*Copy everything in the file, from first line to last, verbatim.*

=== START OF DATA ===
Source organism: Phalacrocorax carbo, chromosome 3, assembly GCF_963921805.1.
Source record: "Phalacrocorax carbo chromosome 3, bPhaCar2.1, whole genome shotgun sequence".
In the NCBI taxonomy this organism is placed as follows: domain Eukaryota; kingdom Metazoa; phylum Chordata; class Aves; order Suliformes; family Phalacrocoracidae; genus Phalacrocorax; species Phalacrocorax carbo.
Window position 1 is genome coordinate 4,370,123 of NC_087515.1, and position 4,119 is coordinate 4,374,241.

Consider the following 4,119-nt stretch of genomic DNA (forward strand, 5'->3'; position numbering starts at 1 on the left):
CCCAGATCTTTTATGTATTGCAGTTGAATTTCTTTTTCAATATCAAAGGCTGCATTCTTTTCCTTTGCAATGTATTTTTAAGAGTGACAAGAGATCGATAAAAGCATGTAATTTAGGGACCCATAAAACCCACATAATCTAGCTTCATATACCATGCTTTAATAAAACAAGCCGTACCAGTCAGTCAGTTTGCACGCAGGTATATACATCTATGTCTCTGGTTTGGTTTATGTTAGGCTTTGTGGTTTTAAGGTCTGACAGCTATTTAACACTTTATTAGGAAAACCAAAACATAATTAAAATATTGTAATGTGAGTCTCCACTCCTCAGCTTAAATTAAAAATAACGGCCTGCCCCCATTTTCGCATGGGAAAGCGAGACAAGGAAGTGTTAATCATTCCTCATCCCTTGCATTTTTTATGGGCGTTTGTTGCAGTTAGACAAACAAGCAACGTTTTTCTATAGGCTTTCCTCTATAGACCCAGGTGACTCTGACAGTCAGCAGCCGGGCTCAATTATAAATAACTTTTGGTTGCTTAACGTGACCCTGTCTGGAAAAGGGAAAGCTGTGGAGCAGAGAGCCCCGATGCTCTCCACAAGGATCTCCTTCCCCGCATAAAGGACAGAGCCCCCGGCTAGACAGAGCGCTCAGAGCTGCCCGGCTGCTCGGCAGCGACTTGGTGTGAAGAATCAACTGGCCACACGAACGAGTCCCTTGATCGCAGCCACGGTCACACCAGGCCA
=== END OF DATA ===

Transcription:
Source organism: Phalacrocorax carbo, chromosome 3, assembly GCF_963921805.1.
Source record: "Phalacrocorax carbo chromosome 3, bPhaCar2.1, whole genome shotgun sequence".
In the NCBI taxonomy this organism is placed as follows: domain Eukaryota; kingdom Metazoa; phylum Chordata; class Aves; order Suliformes; family Phalacrocoracidae; genus Phalacrocorax; species Phalacrocorax carbo.
Window position 1 is genome coordinate 4,370,123 of NC_087515.1, and position 4,119 is coordinate 4,374,241.

Consider the following 4,119-nt stretch of genomic DNA (forward strand, 5'->3'; position numbering starts at 1 on the left):
CCCAGATCTTTTATGTATTGCAGTTGAATTTCTTTTTCAATATCAAAGGCTGCATTCTTTTCCTTTGCAATGTATTTTTAAGAGTGACAAGAGATCGATAAAAGCATGTAATTTAGGGACCCATAAAACCCACATAATCTAGCTTCATATACCATGCTTTAATAAAACAAGCCGTACCAGTCAGTCAGTTTGCACGCAGGTATATACATCTATGTCTCTGGTTTGGTTTATGTTAGGCTTTGTGGTTTTAAGGTCTGACAGCTATTTAACACTTTATTAGGAAAACCAAAACATAATTAAAATATTGTAATGTGAGTCTCCACTCCTCAGCTTAAATTAAAAATAACGGCCTGCCCCCATTTTCGCATGGGAAAGCGAGACAAGGAAGTGTTAATCATTCCTCATCCCTTGCATTTTTTATGGGCGTTTGTTGCAGTTAGACAAACAAGCAACGTTTTTCTATAGGCTTTCCTCTATAGACCCAGGTGACTCTGACAGTCAGCAGCCGGGCTCAATTATAAATAACTTTTGGTTGCTTAACGTGACCCTGTCTGGAAAAGGGAAAGCTGTGGAGCAGAGAGCCCCGATGCTCTCCACAAGGATCTCCTTCCCCGCATAAAGGACAGAGCCCCCGGCTAGACAGAGCGCTCAGAGCTGCCCGGCTGCTCGGCAGCGACTTGGTGTGAAGAATCAACTGGCCACACGAACGAGTCCCTTGATCGCAGCCACGGTCACACCAGGCCA